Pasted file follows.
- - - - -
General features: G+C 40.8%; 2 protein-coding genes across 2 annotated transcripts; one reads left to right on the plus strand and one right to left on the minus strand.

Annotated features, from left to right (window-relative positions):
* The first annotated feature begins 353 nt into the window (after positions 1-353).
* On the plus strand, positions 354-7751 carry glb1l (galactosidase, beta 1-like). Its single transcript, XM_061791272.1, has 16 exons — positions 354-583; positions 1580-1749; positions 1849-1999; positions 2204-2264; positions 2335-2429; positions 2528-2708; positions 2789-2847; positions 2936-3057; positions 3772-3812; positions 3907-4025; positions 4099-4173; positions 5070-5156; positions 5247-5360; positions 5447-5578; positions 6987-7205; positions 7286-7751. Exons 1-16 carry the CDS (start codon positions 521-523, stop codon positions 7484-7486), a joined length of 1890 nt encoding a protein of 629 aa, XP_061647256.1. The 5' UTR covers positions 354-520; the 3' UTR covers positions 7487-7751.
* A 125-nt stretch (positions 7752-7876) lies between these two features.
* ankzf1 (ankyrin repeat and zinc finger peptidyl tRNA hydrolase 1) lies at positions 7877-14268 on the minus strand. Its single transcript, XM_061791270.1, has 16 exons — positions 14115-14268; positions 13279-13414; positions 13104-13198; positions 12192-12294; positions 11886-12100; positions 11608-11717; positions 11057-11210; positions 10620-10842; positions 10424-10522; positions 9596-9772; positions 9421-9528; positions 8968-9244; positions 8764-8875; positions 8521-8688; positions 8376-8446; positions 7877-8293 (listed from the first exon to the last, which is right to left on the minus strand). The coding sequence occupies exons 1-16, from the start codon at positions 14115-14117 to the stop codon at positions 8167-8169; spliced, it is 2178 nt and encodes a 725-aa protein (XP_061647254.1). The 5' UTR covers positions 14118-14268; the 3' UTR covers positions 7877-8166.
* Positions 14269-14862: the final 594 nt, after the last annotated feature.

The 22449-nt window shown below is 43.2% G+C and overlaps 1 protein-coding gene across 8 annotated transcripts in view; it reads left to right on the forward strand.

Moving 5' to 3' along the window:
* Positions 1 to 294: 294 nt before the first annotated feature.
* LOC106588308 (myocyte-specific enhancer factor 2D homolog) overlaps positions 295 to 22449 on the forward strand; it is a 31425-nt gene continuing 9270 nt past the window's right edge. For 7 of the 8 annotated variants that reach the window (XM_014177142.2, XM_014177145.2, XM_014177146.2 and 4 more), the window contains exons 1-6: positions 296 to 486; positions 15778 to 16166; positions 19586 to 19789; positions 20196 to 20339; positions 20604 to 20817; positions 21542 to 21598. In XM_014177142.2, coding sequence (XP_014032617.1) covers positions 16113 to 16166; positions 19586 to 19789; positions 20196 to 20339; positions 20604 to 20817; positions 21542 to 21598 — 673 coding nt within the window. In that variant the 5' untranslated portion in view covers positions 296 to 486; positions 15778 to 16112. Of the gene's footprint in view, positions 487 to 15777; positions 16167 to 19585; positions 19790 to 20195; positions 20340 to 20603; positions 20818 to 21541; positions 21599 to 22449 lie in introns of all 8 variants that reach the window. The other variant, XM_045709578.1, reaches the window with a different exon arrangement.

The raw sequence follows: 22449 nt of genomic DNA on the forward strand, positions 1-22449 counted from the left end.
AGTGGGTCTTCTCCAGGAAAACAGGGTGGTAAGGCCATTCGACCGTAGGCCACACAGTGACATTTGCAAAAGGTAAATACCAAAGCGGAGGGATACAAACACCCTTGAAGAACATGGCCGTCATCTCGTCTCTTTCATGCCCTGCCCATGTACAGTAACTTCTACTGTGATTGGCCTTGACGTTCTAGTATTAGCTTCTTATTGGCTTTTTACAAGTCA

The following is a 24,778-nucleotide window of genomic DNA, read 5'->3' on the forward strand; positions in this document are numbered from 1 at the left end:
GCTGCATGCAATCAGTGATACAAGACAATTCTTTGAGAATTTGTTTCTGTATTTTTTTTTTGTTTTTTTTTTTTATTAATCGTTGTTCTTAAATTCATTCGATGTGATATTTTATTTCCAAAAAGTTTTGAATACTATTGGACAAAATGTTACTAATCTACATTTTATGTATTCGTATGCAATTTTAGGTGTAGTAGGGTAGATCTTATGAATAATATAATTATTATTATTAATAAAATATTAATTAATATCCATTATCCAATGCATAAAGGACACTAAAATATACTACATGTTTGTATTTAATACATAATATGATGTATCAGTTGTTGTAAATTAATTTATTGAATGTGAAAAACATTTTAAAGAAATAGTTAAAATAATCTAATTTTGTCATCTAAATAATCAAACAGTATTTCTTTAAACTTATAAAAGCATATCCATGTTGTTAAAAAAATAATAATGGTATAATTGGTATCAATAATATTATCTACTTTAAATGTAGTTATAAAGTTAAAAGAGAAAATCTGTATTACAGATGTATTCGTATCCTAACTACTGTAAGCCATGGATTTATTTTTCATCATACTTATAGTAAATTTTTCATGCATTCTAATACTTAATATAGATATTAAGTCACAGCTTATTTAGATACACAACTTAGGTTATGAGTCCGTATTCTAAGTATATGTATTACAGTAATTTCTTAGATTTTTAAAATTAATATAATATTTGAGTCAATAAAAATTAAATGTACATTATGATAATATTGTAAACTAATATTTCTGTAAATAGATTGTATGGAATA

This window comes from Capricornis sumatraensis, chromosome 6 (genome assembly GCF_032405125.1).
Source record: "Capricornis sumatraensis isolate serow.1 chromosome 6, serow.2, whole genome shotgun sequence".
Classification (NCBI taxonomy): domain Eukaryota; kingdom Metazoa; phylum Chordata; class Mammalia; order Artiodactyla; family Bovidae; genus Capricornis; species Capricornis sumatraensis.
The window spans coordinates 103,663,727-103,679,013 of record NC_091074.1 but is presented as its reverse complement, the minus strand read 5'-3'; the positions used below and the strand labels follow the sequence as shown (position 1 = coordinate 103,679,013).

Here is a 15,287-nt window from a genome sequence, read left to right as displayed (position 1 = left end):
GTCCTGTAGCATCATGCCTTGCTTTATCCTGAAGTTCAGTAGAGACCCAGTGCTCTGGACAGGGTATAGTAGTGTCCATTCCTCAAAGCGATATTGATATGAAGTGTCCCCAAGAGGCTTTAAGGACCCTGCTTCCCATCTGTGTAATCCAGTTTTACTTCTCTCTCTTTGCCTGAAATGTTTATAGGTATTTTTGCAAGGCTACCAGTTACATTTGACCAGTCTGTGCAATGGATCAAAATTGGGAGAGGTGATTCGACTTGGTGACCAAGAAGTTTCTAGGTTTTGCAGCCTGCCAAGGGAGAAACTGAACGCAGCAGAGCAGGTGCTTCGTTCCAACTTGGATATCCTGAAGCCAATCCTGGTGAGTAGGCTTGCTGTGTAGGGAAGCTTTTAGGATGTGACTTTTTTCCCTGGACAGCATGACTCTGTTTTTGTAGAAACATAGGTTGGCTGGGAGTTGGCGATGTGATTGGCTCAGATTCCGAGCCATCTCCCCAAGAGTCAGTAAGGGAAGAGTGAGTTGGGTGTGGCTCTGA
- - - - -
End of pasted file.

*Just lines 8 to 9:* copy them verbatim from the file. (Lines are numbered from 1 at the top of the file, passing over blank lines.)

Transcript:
The 22449-nt window shown below is 43.2% G+C and overlaps 1 protein-coding gene across 8 annotated transcripts in view; it reads left to right on the forward strand.

Moving 5' to 3' along the window: